CEO Concern Worldwide
It's your decision - use your vote
I find it very tragic that Ireland is yet again putting itself through a verbal Civil War over a proposed amendment to the Constitution.
It is more than evident that the people have been forced into such a war of words, where truth and fact are often obscured by myth.
Why? Because of the lack of intellect in the Government. A debate that should have been held in the Oireachtas long before any proposed amendment was put to the people.
Far worse than the severe lack of intellect in this Government is the moral cowardice of the legislature as a whole. Which proves yet again, the majority of TDs are there for egoism rather than altruism, because they haven't a bull's notion about "power" or the inherent dangers in the way this Government is mismanaging it.
All I will say on how to vote is, please exercise your vote in whatever way your conscience dictates - it's your decision alone.
Children and birth mothers
We frequently read about the overwhelming joyful and emotional reunion between a person and his/her long lost mother in cases where the child put up for adoption when very young.
Over the years, the child longed to find their mother and went through long searches trying to make contact. It seems that there is natural instinct to meet the natural biological mother. If the referendum is passed, how will a child, adopted by a gay couple, particularly by a male couple, make contact with its biological mother? There will be a void in its life.
Legal opinion is not infallible
The Yes side bolsters its claims by quoting the opinion of the High Court Judge Kevin Cross. Legal opinion is just that - an opinion. How often have we seen High Court judgments overturned by the Supreme Court? The fallibility of judges is well illustrated by the recent landmark Supreme Court judgment on the admissibility of unconstitutionality obtained evidence. In that case there was vehement disagreement amongst the Supreme Court judges themselves (four against three).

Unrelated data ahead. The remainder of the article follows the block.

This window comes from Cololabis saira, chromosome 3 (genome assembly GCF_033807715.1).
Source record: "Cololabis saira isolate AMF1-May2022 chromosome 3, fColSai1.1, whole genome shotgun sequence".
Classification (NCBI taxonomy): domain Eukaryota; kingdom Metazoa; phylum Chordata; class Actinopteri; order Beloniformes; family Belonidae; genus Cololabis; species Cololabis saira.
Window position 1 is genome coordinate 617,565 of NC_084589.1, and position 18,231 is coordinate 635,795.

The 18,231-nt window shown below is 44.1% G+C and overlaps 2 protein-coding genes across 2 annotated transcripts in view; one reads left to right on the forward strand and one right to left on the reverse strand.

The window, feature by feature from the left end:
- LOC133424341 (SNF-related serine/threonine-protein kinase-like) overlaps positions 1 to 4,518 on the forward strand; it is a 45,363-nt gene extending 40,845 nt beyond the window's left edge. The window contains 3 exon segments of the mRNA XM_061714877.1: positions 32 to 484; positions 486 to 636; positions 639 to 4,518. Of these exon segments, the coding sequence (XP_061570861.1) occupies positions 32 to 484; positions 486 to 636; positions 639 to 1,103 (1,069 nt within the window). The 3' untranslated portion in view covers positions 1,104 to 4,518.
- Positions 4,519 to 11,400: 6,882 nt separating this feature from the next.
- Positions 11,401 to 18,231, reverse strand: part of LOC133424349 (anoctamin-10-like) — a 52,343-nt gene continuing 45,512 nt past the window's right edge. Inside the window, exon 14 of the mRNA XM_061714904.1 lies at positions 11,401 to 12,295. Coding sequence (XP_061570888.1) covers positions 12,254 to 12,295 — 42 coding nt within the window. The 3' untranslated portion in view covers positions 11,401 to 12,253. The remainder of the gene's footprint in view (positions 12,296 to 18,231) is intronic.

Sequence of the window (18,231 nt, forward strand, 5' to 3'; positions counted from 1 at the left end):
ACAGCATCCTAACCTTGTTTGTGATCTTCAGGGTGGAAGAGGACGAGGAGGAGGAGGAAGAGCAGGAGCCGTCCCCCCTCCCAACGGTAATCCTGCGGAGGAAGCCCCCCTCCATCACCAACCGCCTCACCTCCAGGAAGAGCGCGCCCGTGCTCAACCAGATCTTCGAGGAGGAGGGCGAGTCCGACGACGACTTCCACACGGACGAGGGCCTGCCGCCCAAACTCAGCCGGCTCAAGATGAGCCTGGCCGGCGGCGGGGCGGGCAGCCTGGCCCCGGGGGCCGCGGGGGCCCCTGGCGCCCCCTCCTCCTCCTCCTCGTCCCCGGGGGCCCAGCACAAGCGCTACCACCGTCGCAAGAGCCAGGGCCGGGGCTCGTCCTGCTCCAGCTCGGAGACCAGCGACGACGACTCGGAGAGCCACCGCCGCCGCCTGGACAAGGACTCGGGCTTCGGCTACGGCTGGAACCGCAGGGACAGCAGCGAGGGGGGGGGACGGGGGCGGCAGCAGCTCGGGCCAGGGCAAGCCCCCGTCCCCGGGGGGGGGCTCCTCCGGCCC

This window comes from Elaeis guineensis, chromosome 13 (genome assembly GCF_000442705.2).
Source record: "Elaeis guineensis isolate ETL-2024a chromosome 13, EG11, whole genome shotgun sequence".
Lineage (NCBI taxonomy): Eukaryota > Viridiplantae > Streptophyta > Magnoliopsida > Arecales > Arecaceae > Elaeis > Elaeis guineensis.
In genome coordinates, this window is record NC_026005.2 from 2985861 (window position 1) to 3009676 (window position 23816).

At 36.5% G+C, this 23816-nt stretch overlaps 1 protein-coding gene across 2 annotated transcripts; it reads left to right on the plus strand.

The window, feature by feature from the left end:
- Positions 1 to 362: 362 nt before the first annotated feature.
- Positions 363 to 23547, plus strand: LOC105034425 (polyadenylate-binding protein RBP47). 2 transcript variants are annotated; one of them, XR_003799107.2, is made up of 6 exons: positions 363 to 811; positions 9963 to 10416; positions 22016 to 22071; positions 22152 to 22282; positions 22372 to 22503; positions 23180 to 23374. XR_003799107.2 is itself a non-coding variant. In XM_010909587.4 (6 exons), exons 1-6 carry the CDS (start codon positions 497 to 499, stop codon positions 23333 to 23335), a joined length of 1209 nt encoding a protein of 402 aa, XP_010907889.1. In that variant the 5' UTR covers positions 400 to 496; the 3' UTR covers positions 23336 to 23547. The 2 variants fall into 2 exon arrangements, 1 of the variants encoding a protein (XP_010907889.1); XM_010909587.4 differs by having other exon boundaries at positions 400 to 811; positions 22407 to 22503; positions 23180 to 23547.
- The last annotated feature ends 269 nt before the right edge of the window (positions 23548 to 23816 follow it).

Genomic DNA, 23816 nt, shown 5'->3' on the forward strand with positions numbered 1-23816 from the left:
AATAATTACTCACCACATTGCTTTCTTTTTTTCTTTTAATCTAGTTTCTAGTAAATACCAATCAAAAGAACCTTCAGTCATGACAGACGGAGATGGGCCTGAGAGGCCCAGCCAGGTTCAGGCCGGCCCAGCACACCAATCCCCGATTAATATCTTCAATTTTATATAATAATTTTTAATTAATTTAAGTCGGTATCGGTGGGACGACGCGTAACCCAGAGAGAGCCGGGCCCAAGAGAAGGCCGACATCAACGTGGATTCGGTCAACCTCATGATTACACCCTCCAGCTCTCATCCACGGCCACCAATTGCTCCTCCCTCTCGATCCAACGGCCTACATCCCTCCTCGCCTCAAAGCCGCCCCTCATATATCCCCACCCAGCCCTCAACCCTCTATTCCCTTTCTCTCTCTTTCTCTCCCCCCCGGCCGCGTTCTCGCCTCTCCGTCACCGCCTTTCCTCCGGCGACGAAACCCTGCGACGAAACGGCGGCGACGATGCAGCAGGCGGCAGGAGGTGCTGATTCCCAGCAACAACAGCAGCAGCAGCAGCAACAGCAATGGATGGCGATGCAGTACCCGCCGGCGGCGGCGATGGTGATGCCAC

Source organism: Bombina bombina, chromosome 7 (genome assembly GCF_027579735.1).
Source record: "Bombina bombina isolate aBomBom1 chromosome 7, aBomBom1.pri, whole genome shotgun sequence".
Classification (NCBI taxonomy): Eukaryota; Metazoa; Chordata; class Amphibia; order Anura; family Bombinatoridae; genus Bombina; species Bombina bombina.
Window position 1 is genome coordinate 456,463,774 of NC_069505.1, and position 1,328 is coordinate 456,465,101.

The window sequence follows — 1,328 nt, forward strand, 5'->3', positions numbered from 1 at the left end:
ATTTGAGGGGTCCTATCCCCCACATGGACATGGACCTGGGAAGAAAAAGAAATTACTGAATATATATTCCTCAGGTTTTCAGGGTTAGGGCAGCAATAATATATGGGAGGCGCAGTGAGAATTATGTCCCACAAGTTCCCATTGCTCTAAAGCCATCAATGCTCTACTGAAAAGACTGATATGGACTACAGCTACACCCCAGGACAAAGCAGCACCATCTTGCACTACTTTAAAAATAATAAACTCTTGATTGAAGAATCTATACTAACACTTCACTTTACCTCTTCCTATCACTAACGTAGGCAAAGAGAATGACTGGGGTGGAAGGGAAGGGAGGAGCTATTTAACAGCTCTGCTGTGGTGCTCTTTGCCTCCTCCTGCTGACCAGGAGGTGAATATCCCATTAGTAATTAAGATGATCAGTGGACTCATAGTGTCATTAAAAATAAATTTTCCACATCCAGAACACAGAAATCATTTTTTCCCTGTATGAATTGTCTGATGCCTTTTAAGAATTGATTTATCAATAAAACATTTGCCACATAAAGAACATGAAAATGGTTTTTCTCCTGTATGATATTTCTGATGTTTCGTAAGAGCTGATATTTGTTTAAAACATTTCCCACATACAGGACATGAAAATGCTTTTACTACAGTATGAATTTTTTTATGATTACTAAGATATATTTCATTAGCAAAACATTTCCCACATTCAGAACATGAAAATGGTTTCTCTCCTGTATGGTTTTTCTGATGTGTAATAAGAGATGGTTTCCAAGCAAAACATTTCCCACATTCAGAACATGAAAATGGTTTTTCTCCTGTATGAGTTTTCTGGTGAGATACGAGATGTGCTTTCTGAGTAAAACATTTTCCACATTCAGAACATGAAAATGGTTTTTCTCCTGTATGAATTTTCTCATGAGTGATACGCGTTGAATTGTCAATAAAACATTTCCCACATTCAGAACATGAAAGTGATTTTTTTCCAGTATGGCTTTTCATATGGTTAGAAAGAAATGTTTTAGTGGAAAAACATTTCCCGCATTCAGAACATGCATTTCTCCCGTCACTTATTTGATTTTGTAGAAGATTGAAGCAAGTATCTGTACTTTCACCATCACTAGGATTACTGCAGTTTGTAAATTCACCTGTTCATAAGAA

Booterstown, Co Dublin
Vote Yes in spirit of Proclamation
Next year, copies of the 1916 Proclamation will be sent to every school in this Republic.
One of the key principles in that Proclamation - and perhaps the most quoted - is the promise to cherish "all the children of the nation equally".
This fundamental promise was echoed and enshrined in Article 40 of the Constitution of Ireland: "all citizens shall, as human persons, be held equal before the law".
On Friday, May 22, we are given a rare opportunity to live up to that promise and that key constitutional principle - to vote in a constitutional referendum to extend the right to marry and to recognise and protect the human dignity and equality of our gay and lesbian brothers and sisters, sons and daughters.
They are our fellow citizens of this Republic, a community which has so often been shamefully treated in the past. As citizens, as a married couple who value marriage, as parents and grandparents, we will be voting Yes on Friday.
John and Julitta Clancy
Batterstown, Co Meath